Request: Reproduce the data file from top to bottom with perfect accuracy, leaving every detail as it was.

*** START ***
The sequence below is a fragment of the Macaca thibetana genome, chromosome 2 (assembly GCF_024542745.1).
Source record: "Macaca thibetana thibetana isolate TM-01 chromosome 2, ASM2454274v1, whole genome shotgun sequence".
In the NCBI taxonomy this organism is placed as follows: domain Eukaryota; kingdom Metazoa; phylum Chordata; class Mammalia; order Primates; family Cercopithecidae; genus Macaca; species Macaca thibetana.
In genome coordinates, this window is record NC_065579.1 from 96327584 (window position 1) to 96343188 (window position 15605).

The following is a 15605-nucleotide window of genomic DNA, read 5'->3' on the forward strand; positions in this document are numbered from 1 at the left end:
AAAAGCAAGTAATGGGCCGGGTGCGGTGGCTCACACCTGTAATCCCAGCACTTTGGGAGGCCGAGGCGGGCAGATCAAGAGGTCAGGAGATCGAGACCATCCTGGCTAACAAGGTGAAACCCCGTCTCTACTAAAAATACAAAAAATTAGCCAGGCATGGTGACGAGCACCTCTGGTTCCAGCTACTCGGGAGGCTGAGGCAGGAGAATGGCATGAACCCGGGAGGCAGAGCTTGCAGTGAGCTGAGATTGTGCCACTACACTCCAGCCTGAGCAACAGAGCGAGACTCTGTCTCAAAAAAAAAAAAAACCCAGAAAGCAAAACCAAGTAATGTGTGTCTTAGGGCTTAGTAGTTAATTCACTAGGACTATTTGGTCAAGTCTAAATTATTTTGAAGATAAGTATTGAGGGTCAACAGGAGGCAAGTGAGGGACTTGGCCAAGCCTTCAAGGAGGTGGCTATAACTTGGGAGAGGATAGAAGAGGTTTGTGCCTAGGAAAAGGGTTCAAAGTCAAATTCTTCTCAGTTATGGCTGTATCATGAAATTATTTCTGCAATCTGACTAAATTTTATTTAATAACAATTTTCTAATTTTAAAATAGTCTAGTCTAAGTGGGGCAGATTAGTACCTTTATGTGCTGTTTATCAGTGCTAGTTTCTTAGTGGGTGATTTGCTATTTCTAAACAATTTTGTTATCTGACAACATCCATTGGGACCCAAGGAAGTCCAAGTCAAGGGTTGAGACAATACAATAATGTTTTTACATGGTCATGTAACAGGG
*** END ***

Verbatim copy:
The sequence below is a fragment of the Macaca thibetana genome, chromosome 2 (assembly GCF_024542745.1).
Source record: "Macaca thibetana thibetana isolate TM-01 chromosome 2, ASM2454274v1, whole genome shotgun sequence".
In the NCBI taxonomy this organism is placed as follows: domain Eukaryota; kingdom Metazoa; phylum Chordata; class Mammalia; order Primates; family Cercopithecidae; genus Macaca; species Macaca thibetana.
In genome coordinates, this window is record NC_065579.1 from 96327584 (window position 1) to 96343188 (window position 15605).

The following is a 15605-nucleotide window of genomic DNA, read 5'->3' on the forward strand; positions in this document are numbered from 1 at the left end:
AAAAGCAAGTAATGGGCCGGGTGCGGTGGCTCACACCTGTAATCCCAGCACTTTGGGAGGCCGAGGCGGGCAGATCAAGAGGTCAGGAGATCGAGACCATCCTGGCTAACAAGGTGAAACCCCGTCTCTACTAAAAATACAAAAAATTAGCCAGGCATGGTGACGAGCACCTCTGGTTCCAGCTACTCGGGAGGCTGAGGCAGGAGAATGGCATGAACCCGGGAGGCAGAGCTTGCAGTGAGCTGAGATTGTGCCACTACACTCCAGCCTGAGCAACAGAGCGAGACTCTGTCTCAAAAAAAAAAAAAACCCAGAAAGCAAAACCAAGTAATGTGTGTCTTAGGGCTTAGTAGTTAATTCACTAGGACTATTTGGTCAAGTCTAAATTATTTTGAAGATAAGTATTGAGGGTCAACAGGAGGCAAGTGAGGGACTTGGCCAAGCCTTCAAGGAGGTGGCTATAACTTGGGAGAGGATAGAAGAGGTTTGTGCCTAGGAAAAGGGTTCAAAGTCAAATTCTTCTCAGTTATGGCTGTATCATGAAATTATTTCTGCAATCTGACTAAATTTTATTTAATAACAATTTTCTAATTTTAAAATAGTCTAGTCTAAGTGGGGCAGATTAGTACCTTTATGTGCTGTTTATCAGTGCTAGTTTCTTAGTGGGTGATTTGCTATTTCTAAACAATTTTGTTATCTGACAACATCCATTGGGACCCAAGGAAGTCCAAGTCAAGGGTTGAGACAATACAATAATGTTTTTACATGGTCATGTAACAGGG